Microsoft Edge Mistakenly Labels Google Chrome as Malicious Software

Microsoft Edge Mistakenly Labels Google Chrome as Malicious Software

A peculiar incident has emerged wherein Microsoft Edge, possibly due to a software glitch, is incorrectly categorizing Google Chrome as malicious software. This curious situation has been observed in approximately 20% of Microsoft Edge 116 stable installations. Although it is likely a technical hiccup, the timing of this occurrence affecting its primary competitor is intriguing.

Microsoft, in its pursuit to promote its own Edge browser and discourage users from opting for rival browsers, including Google Chrome, has found itself inadvertently flagging ChromeSetup.exe, the installer for Google Chrome, as a potential risk. Despite the security features integrated into Edge to safeguard users from harmful files, there seems to be a misidentification of ChromeSetup.exe, leading to its classification as a potential threat.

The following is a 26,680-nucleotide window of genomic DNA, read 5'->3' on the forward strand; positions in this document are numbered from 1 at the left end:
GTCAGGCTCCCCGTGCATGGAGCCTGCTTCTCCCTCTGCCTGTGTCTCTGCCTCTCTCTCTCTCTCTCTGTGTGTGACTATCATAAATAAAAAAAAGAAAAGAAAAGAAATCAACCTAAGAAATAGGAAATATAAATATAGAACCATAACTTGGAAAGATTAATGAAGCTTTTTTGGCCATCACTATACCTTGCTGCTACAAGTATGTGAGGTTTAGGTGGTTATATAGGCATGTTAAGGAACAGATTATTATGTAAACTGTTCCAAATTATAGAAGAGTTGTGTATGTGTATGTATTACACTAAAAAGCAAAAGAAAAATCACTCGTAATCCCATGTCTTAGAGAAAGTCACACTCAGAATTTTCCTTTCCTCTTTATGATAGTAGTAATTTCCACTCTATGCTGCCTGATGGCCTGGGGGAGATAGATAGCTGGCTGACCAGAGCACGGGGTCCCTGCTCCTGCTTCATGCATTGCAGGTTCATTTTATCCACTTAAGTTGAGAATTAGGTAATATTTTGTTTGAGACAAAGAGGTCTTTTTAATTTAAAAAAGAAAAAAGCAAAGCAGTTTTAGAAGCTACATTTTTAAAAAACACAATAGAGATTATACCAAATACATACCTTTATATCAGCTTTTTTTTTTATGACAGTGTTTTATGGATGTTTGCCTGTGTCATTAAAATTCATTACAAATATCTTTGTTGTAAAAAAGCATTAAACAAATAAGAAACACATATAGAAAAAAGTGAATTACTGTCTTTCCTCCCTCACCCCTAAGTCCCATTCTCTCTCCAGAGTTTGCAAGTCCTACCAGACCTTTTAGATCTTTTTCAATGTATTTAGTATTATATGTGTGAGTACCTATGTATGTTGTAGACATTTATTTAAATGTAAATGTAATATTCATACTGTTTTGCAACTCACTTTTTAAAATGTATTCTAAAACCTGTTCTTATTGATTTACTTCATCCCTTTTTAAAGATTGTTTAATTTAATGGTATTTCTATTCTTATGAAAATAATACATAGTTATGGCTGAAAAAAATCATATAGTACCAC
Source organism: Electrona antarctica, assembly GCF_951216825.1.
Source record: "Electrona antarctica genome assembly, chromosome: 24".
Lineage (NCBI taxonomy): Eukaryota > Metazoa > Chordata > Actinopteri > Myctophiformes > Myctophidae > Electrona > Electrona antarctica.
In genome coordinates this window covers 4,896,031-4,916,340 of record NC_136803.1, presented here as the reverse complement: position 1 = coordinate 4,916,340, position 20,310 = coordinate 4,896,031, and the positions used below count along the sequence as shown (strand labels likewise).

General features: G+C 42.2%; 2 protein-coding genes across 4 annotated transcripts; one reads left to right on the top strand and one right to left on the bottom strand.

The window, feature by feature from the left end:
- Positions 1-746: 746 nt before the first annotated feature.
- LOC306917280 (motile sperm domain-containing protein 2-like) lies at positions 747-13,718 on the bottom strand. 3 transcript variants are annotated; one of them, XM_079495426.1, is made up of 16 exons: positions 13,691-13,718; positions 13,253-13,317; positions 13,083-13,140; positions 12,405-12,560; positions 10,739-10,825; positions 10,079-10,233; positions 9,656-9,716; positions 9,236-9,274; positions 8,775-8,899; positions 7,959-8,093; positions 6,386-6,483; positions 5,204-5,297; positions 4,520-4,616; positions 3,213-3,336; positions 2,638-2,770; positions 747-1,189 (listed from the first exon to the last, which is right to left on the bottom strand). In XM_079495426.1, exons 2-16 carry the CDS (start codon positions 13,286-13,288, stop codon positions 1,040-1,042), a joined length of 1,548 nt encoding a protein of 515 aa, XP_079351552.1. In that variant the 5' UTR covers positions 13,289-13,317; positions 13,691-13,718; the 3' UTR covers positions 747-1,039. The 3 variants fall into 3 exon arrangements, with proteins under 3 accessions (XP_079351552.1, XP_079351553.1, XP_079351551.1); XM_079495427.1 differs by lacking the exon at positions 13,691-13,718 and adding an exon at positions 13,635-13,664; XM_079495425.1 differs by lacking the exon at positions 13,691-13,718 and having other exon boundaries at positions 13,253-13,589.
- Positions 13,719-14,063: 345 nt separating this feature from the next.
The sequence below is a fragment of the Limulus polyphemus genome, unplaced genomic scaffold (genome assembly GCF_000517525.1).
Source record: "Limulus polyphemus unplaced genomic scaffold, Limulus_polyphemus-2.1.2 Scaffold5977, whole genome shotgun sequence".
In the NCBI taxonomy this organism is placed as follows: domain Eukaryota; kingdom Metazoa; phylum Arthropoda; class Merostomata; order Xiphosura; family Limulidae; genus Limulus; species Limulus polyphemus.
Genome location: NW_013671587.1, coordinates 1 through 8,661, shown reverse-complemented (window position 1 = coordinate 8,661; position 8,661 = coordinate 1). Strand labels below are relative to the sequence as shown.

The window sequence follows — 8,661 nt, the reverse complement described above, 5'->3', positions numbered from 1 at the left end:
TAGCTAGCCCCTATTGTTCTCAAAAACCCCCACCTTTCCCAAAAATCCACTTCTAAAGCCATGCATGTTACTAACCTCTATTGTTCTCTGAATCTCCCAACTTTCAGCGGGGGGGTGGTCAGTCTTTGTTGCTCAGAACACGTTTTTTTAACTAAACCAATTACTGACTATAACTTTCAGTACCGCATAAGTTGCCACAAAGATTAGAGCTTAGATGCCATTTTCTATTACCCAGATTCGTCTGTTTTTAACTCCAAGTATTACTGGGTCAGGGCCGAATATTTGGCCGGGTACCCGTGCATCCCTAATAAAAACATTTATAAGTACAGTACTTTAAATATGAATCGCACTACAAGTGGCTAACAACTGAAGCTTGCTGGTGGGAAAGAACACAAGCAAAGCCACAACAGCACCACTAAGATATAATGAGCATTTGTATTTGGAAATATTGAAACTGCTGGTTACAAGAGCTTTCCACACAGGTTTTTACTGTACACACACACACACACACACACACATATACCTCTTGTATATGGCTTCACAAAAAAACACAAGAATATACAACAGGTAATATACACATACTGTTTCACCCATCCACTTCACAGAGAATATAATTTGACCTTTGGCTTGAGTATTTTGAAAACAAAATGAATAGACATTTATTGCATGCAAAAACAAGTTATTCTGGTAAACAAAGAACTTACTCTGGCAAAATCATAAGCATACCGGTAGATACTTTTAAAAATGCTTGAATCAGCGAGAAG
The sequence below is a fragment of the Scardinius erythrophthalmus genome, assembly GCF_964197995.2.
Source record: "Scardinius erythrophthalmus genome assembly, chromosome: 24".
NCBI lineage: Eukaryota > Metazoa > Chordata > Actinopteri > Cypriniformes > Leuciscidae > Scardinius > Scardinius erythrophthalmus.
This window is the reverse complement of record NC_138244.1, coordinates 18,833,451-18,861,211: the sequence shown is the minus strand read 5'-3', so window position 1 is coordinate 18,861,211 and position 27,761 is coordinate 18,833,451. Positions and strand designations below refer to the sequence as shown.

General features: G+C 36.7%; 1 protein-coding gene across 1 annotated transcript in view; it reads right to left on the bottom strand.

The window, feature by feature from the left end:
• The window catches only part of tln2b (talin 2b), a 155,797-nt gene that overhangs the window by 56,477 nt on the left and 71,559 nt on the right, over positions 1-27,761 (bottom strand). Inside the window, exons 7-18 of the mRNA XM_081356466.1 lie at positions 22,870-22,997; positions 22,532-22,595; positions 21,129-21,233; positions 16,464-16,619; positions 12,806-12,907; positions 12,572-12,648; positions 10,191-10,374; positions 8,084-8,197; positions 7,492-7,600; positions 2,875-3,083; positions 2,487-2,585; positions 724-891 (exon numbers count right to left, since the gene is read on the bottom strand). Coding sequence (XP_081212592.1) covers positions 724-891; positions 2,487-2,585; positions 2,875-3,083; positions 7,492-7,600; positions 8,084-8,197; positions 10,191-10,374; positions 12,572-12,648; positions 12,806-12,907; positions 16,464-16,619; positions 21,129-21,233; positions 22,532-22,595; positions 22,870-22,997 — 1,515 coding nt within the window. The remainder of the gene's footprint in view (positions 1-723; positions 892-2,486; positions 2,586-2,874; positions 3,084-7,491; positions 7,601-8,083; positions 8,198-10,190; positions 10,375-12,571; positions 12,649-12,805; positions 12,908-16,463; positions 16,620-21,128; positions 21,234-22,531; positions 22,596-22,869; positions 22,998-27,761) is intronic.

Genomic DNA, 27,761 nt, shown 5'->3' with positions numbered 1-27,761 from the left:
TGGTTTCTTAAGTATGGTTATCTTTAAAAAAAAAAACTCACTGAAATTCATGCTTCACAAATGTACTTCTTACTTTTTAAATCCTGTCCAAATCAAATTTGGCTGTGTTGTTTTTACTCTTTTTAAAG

In instances where users attempt to download Chrome using Microsoft Edge, they might encounter a cautionary message stating, “ChromeSetup.exe could be harmful to your device. Do you want to keep it anyway?” This presents users with the dilemma of either “keeping” or “deleting” the downloaded file.

Timing and Intention

While it’s plausible that this situation stems from a software glitch, the coincidence of it impacting its major competitor is noteworthy. Microsoft’s endeavors to foster loyalty towards Edge are no secret. Changing your default browser on Windows has been streamlined, and even when you search for Google Chrome, Microsoft makes a concerted effort to steer you towards Edge. A prompt surfaces with the following message:

“There’s no need to download a new web browser. Microsoft recommends using Microsoft Edge for a fast, secure, and modern web experience that can help you save time and money. Try it now.”

Even if one chooses to dismiss this prompt, Edge takes an extra step, reminding users that it employs the same engine as Chrome, in what appears to be a persistent endeavor to retain users within its ecosystem.

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